Welcome to the Salt and Sage Books Spotlight series! We believe that by honoring each other’s voices, we’re able to turn creativity into community, and change the world through story.
In this spotlight series, we welcome you into our creative community by inviting you to meet our editors and expert readers, and to hear a little of their own story, in their own words.
What do you do with Salt and Sage?
I am primarily a sensitivity reader, but I also do line editing, developmental editing, and proofreading.
What do you love about reading and editing?
Just the sense of making something better. It’s very satisfying to look at a piece of work at the end and know that I tangibly helped to improve it.
Also, it means I get to read a lot of interesting stuff!
What drew you to Salt and Sage?
I had never come across a literary services company that made sensitivity reading such an important part of its work, so I instantly thought ‘let me see what I can help them with’. Sensitivity reading is still quite new to the industry, so I’m really excited to be part of an organisation that is pushing it as an expected part of the editing service.
Where do you live, and what do you like about that?
I live in London in the UK, and I like that there’s something happening all the time here. I also like the anonymity of it, and that if I want to go and walk around and just think, people will largely leave me to it. There’s also really diverse, which is something I value a lot. It’s a big contrast to my home town in the north.
How do writing and editing figure into your daily life?
At time of writing, I’m working a three-month contract, so my day at the moment doesn’t look much different to anyone else’s 9 - 5 in an office. When this contract finishes in October, I’ll go back to quite a structured schedule - for a freelancer, anyway!
I organise my days very tightly around whatever needs prioritising; I have a diary for all my deadlines and a weekly planner on my wall for what’s important in the next seven days.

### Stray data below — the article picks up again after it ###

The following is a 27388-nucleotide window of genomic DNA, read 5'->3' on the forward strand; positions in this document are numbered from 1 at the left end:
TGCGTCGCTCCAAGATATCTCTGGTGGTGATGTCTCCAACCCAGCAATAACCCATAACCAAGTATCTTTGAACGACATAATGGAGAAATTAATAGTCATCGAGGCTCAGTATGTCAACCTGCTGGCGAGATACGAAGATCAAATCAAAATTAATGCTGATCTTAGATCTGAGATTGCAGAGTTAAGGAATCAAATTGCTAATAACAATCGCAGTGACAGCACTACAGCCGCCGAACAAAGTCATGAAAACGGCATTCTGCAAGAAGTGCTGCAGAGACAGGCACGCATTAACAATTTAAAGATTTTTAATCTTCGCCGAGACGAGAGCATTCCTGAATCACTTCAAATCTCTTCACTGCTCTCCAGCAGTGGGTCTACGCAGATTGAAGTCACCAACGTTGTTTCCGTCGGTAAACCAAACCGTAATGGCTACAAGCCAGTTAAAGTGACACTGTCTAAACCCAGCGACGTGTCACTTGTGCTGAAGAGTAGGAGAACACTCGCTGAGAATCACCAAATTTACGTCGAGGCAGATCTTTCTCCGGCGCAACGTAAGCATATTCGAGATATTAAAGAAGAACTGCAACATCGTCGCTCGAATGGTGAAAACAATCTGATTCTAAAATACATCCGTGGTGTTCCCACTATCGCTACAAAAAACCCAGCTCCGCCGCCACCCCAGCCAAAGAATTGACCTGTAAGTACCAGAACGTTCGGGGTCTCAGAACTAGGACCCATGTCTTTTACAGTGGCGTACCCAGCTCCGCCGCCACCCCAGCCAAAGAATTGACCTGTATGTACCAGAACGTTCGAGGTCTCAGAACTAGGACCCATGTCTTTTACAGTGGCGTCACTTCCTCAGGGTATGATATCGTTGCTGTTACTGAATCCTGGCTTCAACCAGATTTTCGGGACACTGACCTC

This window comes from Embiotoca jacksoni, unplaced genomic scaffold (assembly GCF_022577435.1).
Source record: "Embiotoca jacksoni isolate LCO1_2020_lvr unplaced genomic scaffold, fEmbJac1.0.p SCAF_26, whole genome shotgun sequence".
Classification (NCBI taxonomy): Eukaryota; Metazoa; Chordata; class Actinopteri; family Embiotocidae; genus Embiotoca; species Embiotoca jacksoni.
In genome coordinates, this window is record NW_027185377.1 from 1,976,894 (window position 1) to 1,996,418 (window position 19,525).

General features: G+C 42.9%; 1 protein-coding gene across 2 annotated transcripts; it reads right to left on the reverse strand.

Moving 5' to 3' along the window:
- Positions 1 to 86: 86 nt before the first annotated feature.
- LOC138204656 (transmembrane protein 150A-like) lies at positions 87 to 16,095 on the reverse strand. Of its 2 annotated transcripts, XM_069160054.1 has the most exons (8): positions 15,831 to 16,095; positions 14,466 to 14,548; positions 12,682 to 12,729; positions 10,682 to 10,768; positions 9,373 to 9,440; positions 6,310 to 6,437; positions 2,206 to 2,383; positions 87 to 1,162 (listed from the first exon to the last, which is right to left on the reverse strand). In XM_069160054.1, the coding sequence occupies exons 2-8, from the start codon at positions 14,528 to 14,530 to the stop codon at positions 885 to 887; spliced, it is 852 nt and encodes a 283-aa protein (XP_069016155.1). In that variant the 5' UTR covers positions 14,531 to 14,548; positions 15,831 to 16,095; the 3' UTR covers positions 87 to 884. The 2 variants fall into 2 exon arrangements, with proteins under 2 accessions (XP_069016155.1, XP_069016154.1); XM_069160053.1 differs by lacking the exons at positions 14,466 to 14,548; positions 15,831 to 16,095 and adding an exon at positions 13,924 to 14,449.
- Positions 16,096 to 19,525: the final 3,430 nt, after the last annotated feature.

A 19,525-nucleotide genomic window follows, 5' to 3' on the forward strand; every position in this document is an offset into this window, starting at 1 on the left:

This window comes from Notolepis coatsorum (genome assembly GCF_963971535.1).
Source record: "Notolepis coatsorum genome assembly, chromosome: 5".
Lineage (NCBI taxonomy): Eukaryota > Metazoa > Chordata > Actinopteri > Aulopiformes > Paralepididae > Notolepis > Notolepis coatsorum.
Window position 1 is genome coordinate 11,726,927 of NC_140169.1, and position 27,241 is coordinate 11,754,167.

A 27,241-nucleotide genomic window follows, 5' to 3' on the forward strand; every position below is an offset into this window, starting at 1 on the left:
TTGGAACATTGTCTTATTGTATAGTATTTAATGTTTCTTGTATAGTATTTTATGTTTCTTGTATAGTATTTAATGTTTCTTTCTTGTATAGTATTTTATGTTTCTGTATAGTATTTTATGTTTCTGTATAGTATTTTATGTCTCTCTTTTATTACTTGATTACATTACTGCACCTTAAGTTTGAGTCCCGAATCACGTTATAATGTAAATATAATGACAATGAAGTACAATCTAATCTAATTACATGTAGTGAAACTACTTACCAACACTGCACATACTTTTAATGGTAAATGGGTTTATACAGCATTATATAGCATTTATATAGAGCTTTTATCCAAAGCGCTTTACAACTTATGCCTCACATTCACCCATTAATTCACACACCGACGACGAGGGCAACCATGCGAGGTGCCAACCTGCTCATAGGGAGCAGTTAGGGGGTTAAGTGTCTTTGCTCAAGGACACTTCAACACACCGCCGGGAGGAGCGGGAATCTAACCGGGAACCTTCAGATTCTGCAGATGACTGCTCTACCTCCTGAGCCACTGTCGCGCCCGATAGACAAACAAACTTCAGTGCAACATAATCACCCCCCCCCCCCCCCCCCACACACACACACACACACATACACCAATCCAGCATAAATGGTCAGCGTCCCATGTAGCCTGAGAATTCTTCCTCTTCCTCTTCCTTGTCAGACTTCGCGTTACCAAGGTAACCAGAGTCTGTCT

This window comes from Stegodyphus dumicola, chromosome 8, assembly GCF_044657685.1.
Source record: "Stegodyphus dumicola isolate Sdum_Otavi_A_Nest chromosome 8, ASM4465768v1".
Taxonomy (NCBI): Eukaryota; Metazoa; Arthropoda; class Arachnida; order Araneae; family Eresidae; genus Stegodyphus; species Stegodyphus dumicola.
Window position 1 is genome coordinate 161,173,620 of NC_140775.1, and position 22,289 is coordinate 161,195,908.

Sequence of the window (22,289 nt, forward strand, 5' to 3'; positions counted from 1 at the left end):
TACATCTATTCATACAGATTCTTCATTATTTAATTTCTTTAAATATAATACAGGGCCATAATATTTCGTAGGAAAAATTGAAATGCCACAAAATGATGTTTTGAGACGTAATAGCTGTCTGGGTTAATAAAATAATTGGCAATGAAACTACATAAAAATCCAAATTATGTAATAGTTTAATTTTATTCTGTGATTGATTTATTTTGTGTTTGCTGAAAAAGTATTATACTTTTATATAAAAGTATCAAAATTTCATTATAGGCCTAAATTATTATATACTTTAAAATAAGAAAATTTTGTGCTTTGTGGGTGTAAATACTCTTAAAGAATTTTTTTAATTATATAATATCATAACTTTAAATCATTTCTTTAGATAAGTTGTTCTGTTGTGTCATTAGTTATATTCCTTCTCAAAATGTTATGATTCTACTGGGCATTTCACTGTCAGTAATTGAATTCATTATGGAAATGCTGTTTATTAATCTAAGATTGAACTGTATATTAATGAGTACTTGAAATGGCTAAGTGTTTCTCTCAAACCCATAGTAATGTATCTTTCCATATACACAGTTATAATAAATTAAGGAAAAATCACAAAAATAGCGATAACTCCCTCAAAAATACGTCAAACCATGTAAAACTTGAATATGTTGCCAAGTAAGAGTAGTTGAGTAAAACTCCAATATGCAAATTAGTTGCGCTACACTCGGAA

So one day I might spend a morning doing comms consultation for a client and the afternoon on my own writing; another day it might be a morning to sort out my Patreon and an afternoon editing a table-top game. But I always have something going on.
What’s your writing process like?
I’m definitely a pantser. I tend to start with a thought or a line of dialogue and go from there; usually the ending will hit me when I’m about halfway through.
What’s your favorite resource for editing?
Honestly? My own instincts. I’ve read so much writing of all different types - I’ve worked with not just fiction and poetry, but business writing, academic writing, technical writing - that I can quickly tell if something isn’t quite right. After that, it’s just a matter of putting my finger on it.
What’s something you love about one of your favorite books?
I’m currently re-reading Robin Hobb’s Realm of the Elderlings series. It’s hard to pick out just one thing that I love, because it’s possibly one of the most influential pieces of work I’ve ever looked at, but I think it’s how everything interacts and intertwines with each other. The more you read, the more you understand about the previous books. It’s incredibly clever.
What about writing scares you?
How much I might accidentally reveal about myself. There have been many times when I’ve reread something, and suddenly gone ‘oh, that character’s my Dad!’ And then realised that the whole story is about something very personal. Luckily, only I (and maybe a couple of others) could tell.
What thing about sensitivity reading and editing do you feel people need to know?
With sensitivity reading, what I definitely want people to know is that my report back about what you may have gotten wrong is not a rebuke: it’s a learning opportunity, and you chose to be open to that when you approached me. Don’t be annoyed when you’re not perfect - nobody is.
What are you passionate about, that you wish more people knew about?
Indie table-top roleplaying games (TTRPGs). Not Dungeons and Dragons, though that’s what most people will think of (if they think of anything at all). It is actually my last choice for a TTRPG if I want to play something, and I certainly wouldn’t recommend it for a beginner. It’s complex, there’s too much maths, and it’s focused around combat - and the size of it all can be incredibly daunting.
I much prefer smaller, lesser known games that have simple rules and are about relationships and interaction. Monsterhearts is a favourite of mine - in fact, anything that is described as ‘Powered by the Apocalypse’ is worth a go. When they’re done well, TTRPGs can be an incredible shared storytelling experience.